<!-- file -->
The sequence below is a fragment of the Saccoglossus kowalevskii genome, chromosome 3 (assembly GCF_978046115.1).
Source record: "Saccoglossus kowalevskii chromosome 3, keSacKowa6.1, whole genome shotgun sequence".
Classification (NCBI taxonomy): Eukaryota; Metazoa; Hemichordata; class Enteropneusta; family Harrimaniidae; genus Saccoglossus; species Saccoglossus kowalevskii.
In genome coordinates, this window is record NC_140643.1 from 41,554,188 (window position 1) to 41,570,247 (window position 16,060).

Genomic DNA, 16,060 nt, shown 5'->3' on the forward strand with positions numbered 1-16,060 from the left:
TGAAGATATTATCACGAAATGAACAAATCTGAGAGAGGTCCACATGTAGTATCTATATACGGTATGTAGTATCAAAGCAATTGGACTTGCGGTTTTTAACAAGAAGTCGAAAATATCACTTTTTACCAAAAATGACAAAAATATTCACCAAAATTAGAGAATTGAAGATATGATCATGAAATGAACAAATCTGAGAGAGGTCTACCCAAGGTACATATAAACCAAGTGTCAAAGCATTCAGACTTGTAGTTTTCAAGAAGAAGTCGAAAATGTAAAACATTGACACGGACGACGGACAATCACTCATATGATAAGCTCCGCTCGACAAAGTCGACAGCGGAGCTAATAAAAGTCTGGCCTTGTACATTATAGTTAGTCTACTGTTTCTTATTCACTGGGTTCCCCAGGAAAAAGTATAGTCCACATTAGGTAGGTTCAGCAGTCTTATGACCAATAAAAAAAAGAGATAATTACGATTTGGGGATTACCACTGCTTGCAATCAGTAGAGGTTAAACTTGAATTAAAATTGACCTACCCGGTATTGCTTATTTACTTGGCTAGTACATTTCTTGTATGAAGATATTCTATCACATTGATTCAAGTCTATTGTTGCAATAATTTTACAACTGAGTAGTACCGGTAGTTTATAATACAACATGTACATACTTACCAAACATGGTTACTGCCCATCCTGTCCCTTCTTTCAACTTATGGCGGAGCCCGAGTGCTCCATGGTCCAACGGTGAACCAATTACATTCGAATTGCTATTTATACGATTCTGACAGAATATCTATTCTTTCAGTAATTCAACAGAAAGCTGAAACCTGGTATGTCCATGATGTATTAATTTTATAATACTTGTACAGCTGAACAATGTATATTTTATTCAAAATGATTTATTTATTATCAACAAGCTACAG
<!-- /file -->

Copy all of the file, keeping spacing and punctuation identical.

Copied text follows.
The sequence below is a fragment of the Saccoglossus kowalevskii genome, chromosome 3 (assembly GCF_978046115.1).
Source record: "Saccoglossus kowalevskii chromosome 3, keSacKowa6.1, whole genome shotgun sequence".
Classification (NCBI taxonomy): Eukaryota; Metazoa; Hemichordata; class Enteropneusta; family Harrimaniidae; genus Saccoglossus; species Saccoglossus kowalevskii.
In genome coordinates, this window is record NC_140643.1 from 41,554,188 (window position 1) to 41,570,247 (window position 16,060).

Genomic DNA, 16,060 nt, shown 5'->3' on the forward strand with positions numbered 1-16,060 from the left:
TGAAGATATTATCACGAAATGAACAAATCTGAGAGAGGTCCACATGTAGTATCTATATACGGTATGTAGTATCAAAGCAATTGGACTTGCGGTTTTTAACAAGAAGTCGAAAATATCACTTTTTACCAAAAATGACAAAAATATTCACCAAAATTAGAGAATTGAAGATATGATCATGAAATGAACAAATCTGAGAGAGGTCTACCCAAGGTACATATAAACCAAGTGTCAAAGCATTCAGACTTGTAGTTTTCAAGAAGAAGTCGAAAATGTAAAACATTGACACGGACGACGGACAATCACTCATATGATAAGCTCCGCTCGACAAAGTCGACAGCGGAGCTAATAAAAGTCTGGCCTTGTACATTATAGTTAGTCTACTGTTTCTTATTCACTGGGTTCCCCAGGAAAAAGTATAGTCCACATTAGGTAGGTTCAGCAGTCTTATGACCAATAAAAAAAAGAGATAATTACGATTTGGGGATTACCACTGCTTGCAATCAGTAGAGGTTAAACTTGAATTAAAATTGACCTACCCGGTATTGCTTATTTACTTGGCTAGTACATTTCTTGTATGAAGATATTCTATCACATTGATTCAAGTCTATTGTTGCAATAATTTTACAACTGAGTAGTACCGGTAGTTTATAATACAACATGTACATACTTACCAAACATGGTTACTGCCCATCCTGTCCCTTCTTTCAACTTATGGCGGAGCCCGAGTGCTCCATGGTCCAACGGTGAACCAATTACATTCGAATTGCTATTTATACGATTCTGACAGAATATCTATTCTTTCAGTAATTCAACAGAAAGCTGAAACCTGGTATGTCCATGATGTATTAATTTTATAATACTTGTACAGCTGAACAATGTATATTTTATTCAAAATGATTTATTTATTATCAACAAGCTACAG